Graphic Novel | Humor | Mental Illness | Nonfiction
Published by Gallery Books
Released October 29, 2013
Goodreads | Amazon
Rating: 5_Star_Rating_System_5_stars

This is a book I wrote. Because I wrote it, I had to figure out what to put on the back cover to explain what it is. I tried to write a long, third-person summary that would imply how great the book is and also sound vaguely authoritative–like maybe someone who isn’t me wrote it–but I soon discovered that I’m not sneaky enough to pull it off convincingly. So I decided to just make a list of things that are in the book:

Pictures
Words
Stories about things that happened to me
Stories about things that happened to other people because of me
Eight billion dollars*
Stories about dogs
The secret to eternal happiness*

*These are lies. Perhaps I have underestimated my sneakiness!

I remember the first time I came across Allie Brosh’s webcomic, Hyperbole and a Half, and I read her comics on dealing with depression. They immediately struck a chord with me, and I understood her own plight completely, as it wasn’t that far from my own.

Hyperbole and a Half is Allie Brosh’s first book, which is a collection of stories from her webcomic. The book is made up of several topics, with Brosh’s recognizable drawing style. The topics deal with depression, finding a letter that her younger self had written to her future self, her lack of motivation, childhood mischief, her two dogs, and so much more.

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This collection is so hilarious that I was literally laughing out loud, while my boyfriend looked at me as though I were crazy (books rarely make me laugh). I loved this book so much and identified with so much of it that I’m definitely going to be buying my own copy to read over and over again.

Unfortunately, Brosh doesn’t appear to be updating her blog anymore, the last update coming in 2013, which is a damn shame. She did write a second book, called Solutions and Other Problems that I will for sure be seeking out.

If you’ve dealt with depression, psychotic dogs, a lack of motivation, or just being plain weird, you’ll probably find this book very relatable. It’s so wonderful to read. It was so easy to give this graphic novel five stars – it absolutely deserves it!




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Perfectly Hidden Depression by Margaret Robinson Rutherford – A Review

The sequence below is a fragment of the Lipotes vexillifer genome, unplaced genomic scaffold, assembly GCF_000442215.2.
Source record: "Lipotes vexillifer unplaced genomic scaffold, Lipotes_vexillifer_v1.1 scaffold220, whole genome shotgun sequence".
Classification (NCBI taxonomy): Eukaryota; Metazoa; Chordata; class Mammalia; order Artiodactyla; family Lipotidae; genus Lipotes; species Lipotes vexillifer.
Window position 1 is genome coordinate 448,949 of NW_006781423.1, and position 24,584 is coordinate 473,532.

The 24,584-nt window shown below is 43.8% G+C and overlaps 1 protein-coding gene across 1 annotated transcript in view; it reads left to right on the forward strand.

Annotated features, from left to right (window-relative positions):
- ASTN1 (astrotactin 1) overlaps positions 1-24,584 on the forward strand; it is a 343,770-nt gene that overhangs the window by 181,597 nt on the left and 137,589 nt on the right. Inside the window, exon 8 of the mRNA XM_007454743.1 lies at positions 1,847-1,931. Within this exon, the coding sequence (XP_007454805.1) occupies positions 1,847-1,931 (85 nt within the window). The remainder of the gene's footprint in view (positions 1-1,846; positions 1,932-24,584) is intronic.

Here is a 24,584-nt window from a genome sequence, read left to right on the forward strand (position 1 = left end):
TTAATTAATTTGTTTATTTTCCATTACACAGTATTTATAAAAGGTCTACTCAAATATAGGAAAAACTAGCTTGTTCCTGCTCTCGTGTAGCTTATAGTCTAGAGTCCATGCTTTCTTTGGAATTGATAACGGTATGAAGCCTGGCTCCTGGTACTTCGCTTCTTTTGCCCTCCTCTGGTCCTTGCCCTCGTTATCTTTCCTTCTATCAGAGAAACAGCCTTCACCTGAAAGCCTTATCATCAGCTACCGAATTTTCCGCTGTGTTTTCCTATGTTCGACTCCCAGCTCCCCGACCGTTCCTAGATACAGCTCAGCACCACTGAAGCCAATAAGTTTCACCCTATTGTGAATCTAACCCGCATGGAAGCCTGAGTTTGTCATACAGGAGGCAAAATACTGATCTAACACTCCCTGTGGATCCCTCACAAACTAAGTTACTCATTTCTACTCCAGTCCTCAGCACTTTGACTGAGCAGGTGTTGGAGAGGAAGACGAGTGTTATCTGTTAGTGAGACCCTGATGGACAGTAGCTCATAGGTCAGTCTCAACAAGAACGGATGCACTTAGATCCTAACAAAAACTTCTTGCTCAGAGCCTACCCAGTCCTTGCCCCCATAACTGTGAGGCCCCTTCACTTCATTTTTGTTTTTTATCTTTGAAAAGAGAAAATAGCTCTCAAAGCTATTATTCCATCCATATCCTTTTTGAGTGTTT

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Perfectly Hidden Depression: How to Break Free from the Perfectionism that Masks Your Depression by Margaret Robinson Rutherford, PhD
Non-Fiction | Mental Health | Self-Help
Published by New Harbinger Publications
Expected Release Date: November 1, 2019
Goodreads | Amazon
Rating: 5_Star_Rating_System_4_stars
ARC provided for free by Netgalley for review

I’ve written many times on Read Yourself Happy about my struggle with depression, anxiety, and my recent diagnosis of bipolar disorder. As far back as middle school, I was suffering from depression and didn’t receive any mental health care until 2018, nearly fifteen years too late.

When I saw Dr. Margaret Robinson Rutherford’s book, Perfectly Hidden Depression, available for review on NetGalley, I instantly downloaded it. Part of my goal for Read Yourself Happy has always been to promote wellness, specifically where mental health is concerned.

In this new book, due to be released in November 2019, Rutherford talks about an obscure form of depression marked by completely hiding your symptoms and being a perfectionist. Whereas with normal depression, people will notice your lethargy or increasingly sad moods, people with Perfectly Hidden Depression (or PHD, as she calls it in the book) outwardly show no signs of being depressed.

For people who are perfectionists, how others perceive you is incredibly important, and showing your vulnerability is not an option. You might hide your symptoms so well that even the people closest to you might have no idea what you’re really going through.

The book is perfect for people who think they might be experiencing this sort of depression and want to do something about it. Each section of the book is followed by a journal prompt to help you reflect on yourself and your own habits. I like that with a book such as this one, you’re able to move at your own pace and spend plenty of time on the prompts and reflections. There are also real-life stories about Dr. Rutherford’s patients and how they learned to deal with PHD.

I do not have what Dr. Rutherford calls “Perfectly Hidden Depression;” my depression is of the more typical variety. However, if you recognize that your perfectionism is causing you to internalize your depression and you want a way out of that suffering, I highly recommend this book.